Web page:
A few days ago, just after installing some new software, I ran into a curious bug that prevented one of my favorite programs from loading after Software X had been installed (names have been changed to protect the guilty). The error I was getting way up in userland informed me that a driver could not load due to the fact that it failed to register one or more system notification routines (their words, not mine). This was news to me, and in fact, I wasn’t even sure what it was telling me initially, so I decided to do a little troubleshooting and see if it was something I could fix on my own.
If you do a Google search for “System notification routine,” the first two results which come up, as documented by MS are PsSetLoadImageNotifyRoutine and PsSetCreateProcessNotifyRoutine. Per the documentation here and here:
The PsSetLoadImageNotifyRoutine routine registers a driver-supplied callback that is subsequently notified whenever an image is loaded (or mapped into memory).
The PsSetCreateProcessNotifyRoutine routine adds a driver-supplied callback routine to, or removes it from, a list of routines to be called whenever a process is created or deleted.
So at a glance, we’ve at least found the two calls that are likely failing (for unknown reasons), and it’s most likely that this is a compatibility issue that cannot be resolved by the user, but it never hurts to try! In reading the documentation about PsSetCreateProcessNotifyRoutine, the folks at Microsoft also note that “the system can register up to 64 process-creation callbacks.” Based on the error message, my initial hypothesis was that I had reached the system limit which would explain why uninstalling other pieces of software made the problem go away. After discussing this with some other folks, it seemed unlikely, but it was really all I had to go with which means the next task was to enumerate all registered process-creation callbacks to either confirm or eliminate this as the cause.
When all you have is a hammer, everything looks like a nail.
My initial approach was to
avoid heading straight for the debugger find a lazy solution using either process monitor or Volatility, neither of which ended up doing what I needed. Since I think it’s important to document failures as well as successes, let’s quickly cover why Volatility didn’t do what I wanted. First, it was my fault for using a tool for something other than its intended purpose and expecting good results (I should have known better after this long in the security industry…). Second, I used the “enumfunc” plugin from Volatility 2.2 which did exactly what it was supposed to do, but ended up not being what I needed. The closest this output got me was:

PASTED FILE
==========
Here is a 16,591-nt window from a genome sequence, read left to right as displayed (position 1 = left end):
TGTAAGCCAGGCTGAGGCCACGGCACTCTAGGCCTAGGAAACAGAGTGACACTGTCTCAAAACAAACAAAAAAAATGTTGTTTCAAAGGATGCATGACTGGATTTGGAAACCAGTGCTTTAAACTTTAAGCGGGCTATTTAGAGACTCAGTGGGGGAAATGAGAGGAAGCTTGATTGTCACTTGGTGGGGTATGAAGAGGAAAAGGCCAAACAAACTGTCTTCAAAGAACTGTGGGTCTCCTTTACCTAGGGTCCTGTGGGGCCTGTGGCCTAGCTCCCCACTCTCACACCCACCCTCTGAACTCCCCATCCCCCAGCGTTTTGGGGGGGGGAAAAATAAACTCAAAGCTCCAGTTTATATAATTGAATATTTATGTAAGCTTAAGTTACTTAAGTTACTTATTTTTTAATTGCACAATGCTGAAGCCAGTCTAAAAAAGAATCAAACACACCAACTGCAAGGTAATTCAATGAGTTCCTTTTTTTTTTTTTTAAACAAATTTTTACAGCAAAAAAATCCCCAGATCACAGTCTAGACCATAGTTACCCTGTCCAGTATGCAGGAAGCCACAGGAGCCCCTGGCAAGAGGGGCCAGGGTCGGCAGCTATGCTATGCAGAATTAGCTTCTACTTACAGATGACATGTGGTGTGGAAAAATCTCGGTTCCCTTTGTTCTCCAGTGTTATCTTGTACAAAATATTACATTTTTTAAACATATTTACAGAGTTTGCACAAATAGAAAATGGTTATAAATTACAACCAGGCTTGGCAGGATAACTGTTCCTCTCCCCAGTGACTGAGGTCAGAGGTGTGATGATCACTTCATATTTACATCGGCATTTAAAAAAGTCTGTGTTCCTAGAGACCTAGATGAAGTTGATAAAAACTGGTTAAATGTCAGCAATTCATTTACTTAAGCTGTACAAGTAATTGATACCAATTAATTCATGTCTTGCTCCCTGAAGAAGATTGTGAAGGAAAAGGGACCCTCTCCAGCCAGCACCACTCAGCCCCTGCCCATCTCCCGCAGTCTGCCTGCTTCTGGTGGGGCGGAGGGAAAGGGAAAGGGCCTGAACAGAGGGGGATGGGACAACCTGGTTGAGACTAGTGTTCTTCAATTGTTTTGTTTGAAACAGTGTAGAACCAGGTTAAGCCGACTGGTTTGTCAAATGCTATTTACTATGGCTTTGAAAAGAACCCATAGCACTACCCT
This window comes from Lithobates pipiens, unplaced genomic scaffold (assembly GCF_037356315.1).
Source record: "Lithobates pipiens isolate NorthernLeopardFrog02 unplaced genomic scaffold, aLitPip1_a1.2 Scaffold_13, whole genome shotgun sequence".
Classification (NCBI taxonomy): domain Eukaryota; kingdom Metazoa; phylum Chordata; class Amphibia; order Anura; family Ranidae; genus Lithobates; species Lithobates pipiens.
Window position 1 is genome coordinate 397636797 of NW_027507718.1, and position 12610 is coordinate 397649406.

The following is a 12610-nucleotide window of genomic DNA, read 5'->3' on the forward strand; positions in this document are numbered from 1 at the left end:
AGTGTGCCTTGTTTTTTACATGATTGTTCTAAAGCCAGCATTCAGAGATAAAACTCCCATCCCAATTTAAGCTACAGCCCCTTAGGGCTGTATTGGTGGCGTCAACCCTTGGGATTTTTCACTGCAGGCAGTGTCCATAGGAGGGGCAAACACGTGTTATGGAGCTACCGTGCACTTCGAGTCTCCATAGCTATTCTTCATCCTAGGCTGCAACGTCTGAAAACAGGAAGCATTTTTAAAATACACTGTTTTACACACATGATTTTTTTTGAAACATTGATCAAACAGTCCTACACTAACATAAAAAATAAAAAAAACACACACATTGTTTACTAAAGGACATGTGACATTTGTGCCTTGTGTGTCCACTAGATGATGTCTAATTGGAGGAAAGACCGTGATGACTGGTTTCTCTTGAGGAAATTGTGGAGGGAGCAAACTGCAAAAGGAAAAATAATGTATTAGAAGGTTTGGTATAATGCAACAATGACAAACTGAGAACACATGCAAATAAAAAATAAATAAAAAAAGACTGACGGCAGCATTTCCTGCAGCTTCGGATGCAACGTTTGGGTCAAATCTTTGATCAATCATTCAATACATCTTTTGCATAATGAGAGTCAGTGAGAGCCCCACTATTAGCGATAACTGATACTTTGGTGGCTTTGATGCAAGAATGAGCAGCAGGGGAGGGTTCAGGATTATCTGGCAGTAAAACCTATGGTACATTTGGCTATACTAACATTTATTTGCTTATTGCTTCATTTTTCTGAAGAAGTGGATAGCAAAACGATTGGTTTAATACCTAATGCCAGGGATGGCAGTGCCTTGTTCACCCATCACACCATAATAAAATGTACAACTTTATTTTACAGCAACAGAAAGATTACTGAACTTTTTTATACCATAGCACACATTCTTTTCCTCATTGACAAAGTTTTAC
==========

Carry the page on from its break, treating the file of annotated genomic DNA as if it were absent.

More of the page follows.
<KERNEL> Import aswVmm.sys 904 0x000000008062deb2 ntoskrnl.exe!PsSetCreateProcessNotifyRoutine
While that’s very helpful, the numbers didn’t add up when it came to imported functions so I couldn’t see anything definitive based on the output. Lastly, the memory image I was supplying Volatility with was a 64-bit version of Windows 7 SP1 which isn’t supported by all of the plugins such as “callbacks” and others which may have helped me put this to bed a long time ago.
In the end, kd.exe was the only way out of this and thankfully, I found a Windbg/KD script written by Scott Noone back in November of 2010 that did exactly what I wanted. After configuring the machines for kernel debugging over a 1394 cable, I ran the script and sure enough, it worked flawlessly. Unfortunately, it turns out only 15 process creation-callbacks were registered on the system, so I quickly went from having a hypothesis, to having no idea =/ However, on the bright side, I did get to learn a bit and I found the answer to my question, which was how to enumerate process-creation callbacks! So, if anyone comes here looking for ways to enumerate callbacks or list registered notification routines, this post should get you started.
In the mean time, I’ll see if I can identify why this driver still fails to load and post any additional findings.